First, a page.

Part Two of a two-part series by MTN's Matt Elwell, exploring the work of the Gallatin National Forest Avalanche Center.
BOZEMAN — Winter weather has been hitting Montana hard this year. Heavy mountain snow, strong winds, and bitter cold temperatures have been keeping avalanche forecasters on their toes regarding snow stability in Montana’s backcountry. Nationwide, the United States has seen nine avalanche deaths through Feb. 23. One of those deaths was a snowmobiler in Cooke City, Montana on New Year’s Eve. Unfortunately, there are still weak layers in the snow that are causing concern.
One of the best tools to find out if the snow is unstable is digging a pit and doing a stability test. The Gallatin National Forest Avalanche Center (GNFAC) digs down into the snow and performs stability tests in avalanche terrain every day. “As an avalanche forecaster and an avalanche center, we are giving a regional perspective” the director of GNFAC told MTN News. “We are painting the avalanche danger with a pretty thick brush.”
They cannot possibly hit every slope in an area that reaches from south of West Yellowstone to the Bridger Range. They try to hit slopes that are suspect or that people are recreating on to either test the stability or determine if the slope is becoming more, or less, stable. But you can’t solely go on that information alone if you want to stay safe. “When you go out if you are a skier or a snowmobiler, and you are heading to a specific slope and you want to know, will this specific slope avalanche or not, the onus is going to be on you to figure out if that slope is safe or not.” Chabot said.
Digging a pit and performing a stability test is really the best way to tell if snow is unstable if there is no evidence of recent avalanches. “People say, ‘oh my god, I don’t want to dig down, it’s going to take a lot of time’” Chabot said. “But it doesn’t take a lot of time.”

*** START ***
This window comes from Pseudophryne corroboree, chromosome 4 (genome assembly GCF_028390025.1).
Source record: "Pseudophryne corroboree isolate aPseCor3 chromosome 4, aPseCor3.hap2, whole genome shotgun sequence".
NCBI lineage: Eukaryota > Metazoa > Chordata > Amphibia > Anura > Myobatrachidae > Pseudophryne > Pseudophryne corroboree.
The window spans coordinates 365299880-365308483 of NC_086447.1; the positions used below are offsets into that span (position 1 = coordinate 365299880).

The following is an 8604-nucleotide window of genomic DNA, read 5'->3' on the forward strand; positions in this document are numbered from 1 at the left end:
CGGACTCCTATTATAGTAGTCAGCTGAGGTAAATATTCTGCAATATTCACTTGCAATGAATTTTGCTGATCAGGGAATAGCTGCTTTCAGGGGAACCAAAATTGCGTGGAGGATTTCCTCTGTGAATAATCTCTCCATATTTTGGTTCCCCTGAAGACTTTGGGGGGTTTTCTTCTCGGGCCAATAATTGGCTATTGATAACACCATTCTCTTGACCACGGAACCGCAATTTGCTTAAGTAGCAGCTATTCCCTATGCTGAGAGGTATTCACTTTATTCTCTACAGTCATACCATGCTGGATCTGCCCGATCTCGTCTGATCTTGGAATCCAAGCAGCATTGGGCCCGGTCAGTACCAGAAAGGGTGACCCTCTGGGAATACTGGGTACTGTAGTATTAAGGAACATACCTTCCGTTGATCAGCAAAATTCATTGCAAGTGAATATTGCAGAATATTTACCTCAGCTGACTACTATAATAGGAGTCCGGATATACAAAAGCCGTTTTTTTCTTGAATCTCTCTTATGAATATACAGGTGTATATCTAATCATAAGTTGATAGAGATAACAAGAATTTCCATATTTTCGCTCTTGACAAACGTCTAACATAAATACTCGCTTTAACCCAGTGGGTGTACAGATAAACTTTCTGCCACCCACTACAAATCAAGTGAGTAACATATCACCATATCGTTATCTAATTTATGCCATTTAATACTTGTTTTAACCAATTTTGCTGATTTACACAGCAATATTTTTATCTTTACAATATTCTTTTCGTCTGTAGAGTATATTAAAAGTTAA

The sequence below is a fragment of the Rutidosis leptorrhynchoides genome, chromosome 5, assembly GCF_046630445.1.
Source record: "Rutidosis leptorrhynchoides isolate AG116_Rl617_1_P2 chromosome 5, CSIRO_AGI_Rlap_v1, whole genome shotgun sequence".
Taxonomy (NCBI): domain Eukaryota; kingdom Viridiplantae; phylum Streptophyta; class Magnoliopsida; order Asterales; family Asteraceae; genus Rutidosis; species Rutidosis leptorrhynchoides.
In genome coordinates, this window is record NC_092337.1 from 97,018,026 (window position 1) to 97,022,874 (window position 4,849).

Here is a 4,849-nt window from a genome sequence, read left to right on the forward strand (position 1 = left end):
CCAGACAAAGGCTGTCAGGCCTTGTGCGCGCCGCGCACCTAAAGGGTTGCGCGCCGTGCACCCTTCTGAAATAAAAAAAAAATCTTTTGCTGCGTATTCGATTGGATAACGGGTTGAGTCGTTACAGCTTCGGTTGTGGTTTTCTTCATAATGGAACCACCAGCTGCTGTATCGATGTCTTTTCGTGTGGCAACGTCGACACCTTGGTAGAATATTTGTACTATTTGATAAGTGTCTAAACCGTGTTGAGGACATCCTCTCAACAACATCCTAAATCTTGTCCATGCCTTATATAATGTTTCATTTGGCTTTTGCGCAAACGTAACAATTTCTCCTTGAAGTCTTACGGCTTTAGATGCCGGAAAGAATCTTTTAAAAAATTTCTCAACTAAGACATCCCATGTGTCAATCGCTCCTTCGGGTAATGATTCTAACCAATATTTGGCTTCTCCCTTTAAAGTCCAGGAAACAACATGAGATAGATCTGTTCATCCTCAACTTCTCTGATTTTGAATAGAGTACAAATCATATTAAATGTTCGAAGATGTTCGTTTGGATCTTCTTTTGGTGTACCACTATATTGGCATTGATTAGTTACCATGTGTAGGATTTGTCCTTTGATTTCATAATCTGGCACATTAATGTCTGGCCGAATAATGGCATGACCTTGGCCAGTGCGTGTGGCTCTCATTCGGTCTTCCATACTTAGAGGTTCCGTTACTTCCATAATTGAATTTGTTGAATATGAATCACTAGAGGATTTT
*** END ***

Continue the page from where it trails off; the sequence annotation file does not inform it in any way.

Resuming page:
In a matter of 5 minutes, Chabot was able to do an avalanche assessment with what is known as an Extended Column Test (ECT). That included digging a pit, isolating a 90 cm by 30 cm rectangle of snow, and performing a systematic series of taps on the snow using his hand and shovel. The test isn’t complicated. “I start with ten taps from the wrist, if I don’t get anything then I get ten taps from the elbow, and if I still don’t get anything, I’ll get ten taps from the shoulder” Chabot explained. Those taps show how much force it would take to see if a slab of snow fails, and if the fracture propagates, which is one of the main ingredients you need for an avalanche to occur.
The video shows that the area we were testing was unstable, which has been common on many of the slopes in Montana this winter. It certainly doesn’t mean that people shouldn’t be out in avalanche terrain but does mean that you need to pay attention to the terrain. Doug explained that a pit doesn’t generally need to be more than 3 or 4 feet deep because the weight of a skier or snowmobile will not usually impact the snow deeper than that on any given slope.
If you do plan to go out, the GNFAC encourages people to check the avalanche report for your specific area at www.mtavalanche.com. You can also get more information about safety and online tutorials directly from their website.